After having Alby, I quickly realised that the ‘traditional’ model of care (which it really isn’t!) failed me. My worldview to that point had been founded on a very scientific model of truth – I wanted evidence, validity and reliability. And it was still wrong.
Once I started on the journey to recovery, I began to explore other ways of doing things. Guided relaxation podcasts helped me sleep. Hypnotherapy taught me how to breathe and visualise. Aromatherapy let my body and mind reconnect.
Embracing things I would have been sceptical of in the past happened for two reasons – I met a wonderful group of women through Know Your Midwife, and I gave myself permission to be open to the grey area. No more black and white, I was going to embrace the unknown, the intuitive, the unproven. The most important lesson I learned was that by doing this, I freed my thinking from the constraints imposed by a medical model of birth preparation.
In one of our Circle groups, we learned about the history of the labyrinth in spirituality, and how it is representative of so many fundamental concepts in life. We were then encouraged to create our own, imbued with our values, memories, hopes and messages for ourselves and our babies. These labyrinth were so personal, and enabled me to deeply reflect on the things that made me truly happy, in an environment that was always supportive and celebratory. It is so much easier to be creative, to challenge old beliefs and to open up to new ideas when you know you aren’t going to be judged.
There are many variations of the labyrinth, but the key elements are the seven layers, and that there is only one path. A labyrinth is not a maze, it is a representation of a journey. If you want to read more, have a look at this explanation by Evelyn Ojeda.
I created my labyrinth with stitches, which I felt most comfortable with. My intention was that my labyrinth would become a focus point while I was in labour, so I wanted to include as many memory triggers as possible. The fabric I used as the base I bought while on holiday in New York with my friend Emma. Each of the colours represent a person, place or time that make me happy – Alby, Brett, Clara, our wedding day, swimming with whalesharks, Rome and the ocean.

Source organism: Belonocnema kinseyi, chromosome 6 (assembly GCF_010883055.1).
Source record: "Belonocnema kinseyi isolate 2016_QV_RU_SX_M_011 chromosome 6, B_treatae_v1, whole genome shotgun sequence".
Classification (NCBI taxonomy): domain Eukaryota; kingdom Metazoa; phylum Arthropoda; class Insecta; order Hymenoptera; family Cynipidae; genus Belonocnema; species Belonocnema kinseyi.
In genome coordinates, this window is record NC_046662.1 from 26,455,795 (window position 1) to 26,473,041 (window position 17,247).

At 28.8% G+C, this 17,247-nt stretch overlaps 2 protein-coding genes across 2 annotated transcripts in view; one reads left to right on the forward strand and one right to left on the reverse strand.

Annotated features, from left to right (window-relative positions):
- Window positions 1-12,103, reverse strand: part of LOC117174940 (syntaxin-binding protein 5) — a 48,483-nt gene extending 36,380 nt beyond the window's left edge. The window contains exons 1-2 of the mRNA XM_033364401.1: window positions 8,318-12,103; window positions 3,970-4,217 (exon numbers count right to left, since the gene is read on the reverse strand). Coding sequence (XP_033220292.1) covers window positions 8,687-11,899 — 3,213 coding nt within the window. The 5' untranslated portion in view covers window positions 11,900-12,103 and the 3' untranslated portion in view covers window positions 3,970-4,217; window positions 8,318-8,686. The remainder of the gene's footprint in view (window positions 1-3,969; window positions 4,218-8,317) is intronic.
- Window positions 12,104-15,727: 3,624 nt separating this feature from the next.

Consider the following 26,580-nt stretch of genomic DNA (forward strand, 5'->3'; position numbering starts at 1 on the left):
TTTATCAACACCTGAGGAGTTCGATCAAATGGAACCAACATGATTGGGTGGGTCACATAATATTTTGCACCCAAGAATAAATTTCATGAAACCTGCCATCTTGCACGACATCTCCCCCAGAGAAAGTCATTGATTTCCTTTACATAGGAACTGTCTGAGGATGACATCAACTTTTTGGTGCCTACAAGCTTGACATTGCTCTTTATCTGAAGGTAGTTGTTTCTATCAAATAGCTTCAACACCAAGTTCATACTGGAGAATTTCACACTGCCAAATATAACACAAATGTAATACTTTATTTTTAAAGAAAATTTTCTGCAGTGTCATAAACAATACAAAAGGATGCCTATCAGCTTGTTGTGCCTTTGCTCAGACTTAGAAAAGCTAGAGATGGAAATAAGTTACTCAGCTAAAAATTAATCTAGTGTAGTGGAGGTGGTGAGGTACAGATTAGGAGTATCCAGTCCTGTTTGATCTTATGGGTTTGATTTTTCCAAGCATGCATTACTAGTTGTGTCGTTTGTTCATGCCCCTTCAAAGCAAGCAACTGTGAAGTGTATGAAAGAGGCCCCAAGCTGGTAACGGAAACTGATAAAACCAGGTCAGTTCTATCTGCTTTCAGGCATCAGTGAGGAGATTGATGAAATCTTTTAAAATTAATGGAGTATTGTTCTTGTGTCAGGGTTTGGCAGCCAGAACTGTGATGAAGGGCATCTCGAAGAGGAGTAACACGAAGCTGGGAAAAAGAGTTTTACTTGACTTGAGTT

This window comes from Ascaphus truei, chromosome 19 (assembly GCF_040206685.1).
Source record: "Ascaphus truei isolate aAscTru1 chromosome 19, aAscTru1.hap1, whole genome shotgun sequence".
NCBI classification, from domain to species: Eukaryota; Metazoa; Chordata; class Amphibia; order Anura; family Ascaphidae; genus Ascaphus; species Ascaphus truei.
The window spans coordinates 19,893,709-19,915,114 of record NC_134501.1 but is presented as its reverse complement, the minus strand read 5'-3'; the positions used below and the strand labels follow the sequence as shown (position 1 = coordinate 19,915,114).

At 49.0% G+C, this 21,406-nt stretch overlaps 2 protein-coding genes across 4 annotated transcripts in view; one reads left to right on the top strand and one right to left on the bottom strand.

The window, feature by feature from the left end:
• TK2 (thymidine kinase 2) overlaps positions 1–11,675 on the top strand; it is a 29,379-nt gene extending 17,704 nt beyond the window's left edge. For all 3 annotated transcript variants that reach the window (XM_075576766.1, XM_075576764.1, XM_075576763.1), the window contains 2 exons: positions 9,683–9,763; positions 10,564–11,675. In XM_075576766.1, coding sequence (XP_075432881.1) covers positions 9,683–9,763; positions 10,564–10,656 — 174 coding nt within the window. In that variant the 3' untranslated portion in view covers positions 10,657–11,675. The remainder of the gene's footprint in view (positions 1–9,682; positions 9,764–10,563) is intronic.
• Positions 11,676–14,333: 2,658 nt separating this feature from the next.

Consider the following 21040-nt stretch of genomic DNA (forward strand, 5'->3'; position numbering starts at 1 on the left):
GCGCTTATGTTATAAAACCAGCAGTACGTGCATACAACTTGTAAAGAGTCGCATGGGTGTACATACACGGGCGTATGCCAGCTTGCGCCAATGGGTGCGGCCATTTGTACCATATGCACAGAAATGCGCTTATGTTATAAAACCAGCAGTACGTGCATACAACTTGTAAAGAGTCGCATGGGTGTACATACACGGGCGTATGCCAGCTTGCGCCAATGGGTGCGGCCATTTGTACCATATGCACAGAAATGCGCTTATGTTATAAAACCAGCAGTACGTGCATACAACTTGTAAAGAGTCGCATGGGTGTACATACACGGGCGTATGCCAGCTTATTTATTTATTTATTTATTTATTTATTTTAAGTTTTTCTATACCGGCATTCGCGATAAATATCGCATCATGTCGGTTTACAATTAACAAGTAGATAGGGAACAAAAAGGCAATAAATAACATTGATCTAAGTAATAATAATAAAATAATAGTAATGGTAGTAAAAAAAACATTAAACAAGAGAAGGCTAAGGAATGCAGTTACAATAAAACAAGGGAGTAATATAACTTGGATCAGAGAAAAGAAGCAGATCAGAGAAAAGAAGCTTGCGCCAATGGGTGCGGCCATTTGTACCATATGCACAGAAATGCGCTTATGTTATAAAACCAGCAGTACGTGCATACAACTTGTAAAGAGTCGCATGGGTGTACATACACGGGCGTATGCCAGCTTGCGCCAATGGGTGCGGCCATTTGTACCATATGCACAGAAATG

I searched for examples, and there were definitely shapes that resonated with me. In the end I altered one that I found, making it more elongated, almost cerebral. At the entrance I stitched my footsteps, and embedded Clara’s on top, because this was a journey we were taking together. At the beginning of the path I embroidered a threshold, over which we would step when we were both ready to begin.
The stitch I used for the edges, pistil stitch, was one I thought best represented labour – a long, smooth thread with a small knot, followed by another smooth thread.
The process of creating the labyrinth was beautiful and purposeful, and gave me another opportunity to visualise what I had prepared for. When there were moments that started to become overwhelming, my labyrinth brought my focus back to where it needed to be. I think it’s a wonderful image to create when embarking on any journey, and mine will always remind me of the very long journey that Clara, Alby, Brett and I took together.